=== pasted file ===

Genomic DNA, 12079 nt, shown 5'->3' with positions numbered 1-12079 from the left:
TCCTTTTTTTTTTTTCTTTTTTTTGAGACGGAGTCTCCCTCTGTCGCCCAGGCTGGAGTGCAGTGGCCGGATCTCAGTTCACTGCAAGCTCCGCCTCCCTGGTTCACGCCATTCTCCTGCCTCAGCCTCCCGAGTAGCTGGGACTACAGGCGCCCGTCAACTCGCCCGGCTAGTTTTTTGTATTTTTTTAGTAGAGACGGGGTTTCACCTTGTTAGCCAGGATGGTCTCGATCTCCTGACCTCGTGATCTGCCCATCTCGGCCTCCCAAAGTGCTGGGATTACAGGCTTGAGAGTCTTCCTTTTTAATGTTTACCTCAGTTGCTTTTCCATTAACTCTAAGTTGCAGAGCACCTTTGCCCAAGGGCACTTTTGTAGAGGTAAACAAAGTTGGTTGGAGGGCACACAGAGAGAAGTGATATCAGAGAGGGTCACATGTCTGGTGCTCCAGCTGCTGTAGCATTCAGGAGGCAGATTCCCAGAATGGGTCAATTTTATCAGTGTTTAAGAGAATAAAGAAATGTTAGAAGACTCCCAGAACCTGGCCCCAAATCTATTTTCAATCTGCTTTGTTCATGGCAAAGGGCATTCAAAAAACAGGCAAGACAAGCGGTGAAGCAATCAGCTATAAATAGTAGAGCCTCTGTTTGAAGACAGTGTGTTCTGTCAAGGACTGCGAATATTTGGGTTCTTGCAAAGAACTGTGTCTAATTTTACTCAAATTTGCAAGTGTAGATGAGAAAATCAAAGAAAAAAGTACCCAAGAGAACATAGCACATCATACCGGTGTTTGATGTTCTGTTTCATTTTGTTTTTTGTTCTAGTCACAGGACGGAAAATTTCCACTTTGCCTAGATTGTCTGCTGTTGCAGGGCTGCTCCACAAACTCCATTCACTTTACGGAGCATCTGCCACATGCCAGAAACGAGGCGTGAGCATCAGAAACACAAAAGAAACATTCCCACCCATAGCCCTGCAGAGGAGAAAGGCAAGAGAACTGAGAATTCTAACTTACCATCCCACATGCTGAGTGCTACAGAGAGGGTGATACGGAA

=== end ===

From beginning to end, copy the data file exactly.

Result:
Genomic DNA, 12079 nt, shown 5'->3' with positions numbered 1-12079 from the left:
TCCTTTTTTTTTTTTCTTTTTTTTGAGACGGAGTCTCCCTCTGTCGCCCAGGCTGGAGTGCAGTGGCCGGATCTCAGTTCACTGCAAGCTCCGCCTCCCTGGTTCACGCCATTCTCCTGCCTCAGCCTCCCGAGTAGCTGGGACTACAGGCGCCCGTCAACTCGCCCGGCTAGTTTTTTGTATTTTTTTAGTAGAGACGGGGTTTCACCTTGTTAGCCAGGATGGTCTCGATCTCCTGACCTCGTGATCTGCCCATCTCGGCCTCCCAAAGTGCTGGGATTACAGGCTTGAGAGTCTTCCTTTTTAATGTTTACCTCAGTTGCTTTTCCATTAACTCTAAGTTGCAGAGCACCTTTGCCCAAGGGCACTTTTGTAGAGGTAAACAAAGTTGGTTGGAGGGCACACAGAGAGAAGTGATATCAGAGAGGGTCACATGTCTGGTGCTCCAGCTGCTGTAGCATTCAGGAGGCAGATTCCCAGAATGGGTCAATTTTATCAGTGTTTAAGAGAATAAAGAAATGTTAGAAGACTCCCAGAACCTGGCCCCAAATCTATTTTCAATCTGCTTTGTTCATGGCAAAGGGCATTCAAAAAACAGGCAAGACAAGCGGTGAAGCAATCAGCTATAAATAGTAGAGCCTCTGTTTGAAGACAGTGTGTTCTGTCAAGGACTGCGAATATTTGGGTTCTTGCAAAGAACTGTGTCTAATTTTACTCAAATTTGCAAGTGTAGATGAGAAAATCAAAGAAAAAAGTACCCAAGAGAACATAGCACATCATACCGGTGTTTGATGTTCTGTTTCATTTTGTTTTTTGTTCTAGTCACAGGACGGAAAATTTCCACTTTGCCTAGATTGTCTGCTGTTGCAGGGCTGCTCCACAAACTCCATTCACTTTACGGAGCATCTGCCACATGCCAGAAACGAGGCGTGAGCATCAGAAACACAAAAGAAACATTCCCACCCATAGCCCTGCAGAGGAGAAAGGCAAGAGAACTGAGAATTCTAACTTACCATCCCACATGCTGAGTGCTACAGAGAGGGTGATACGGAA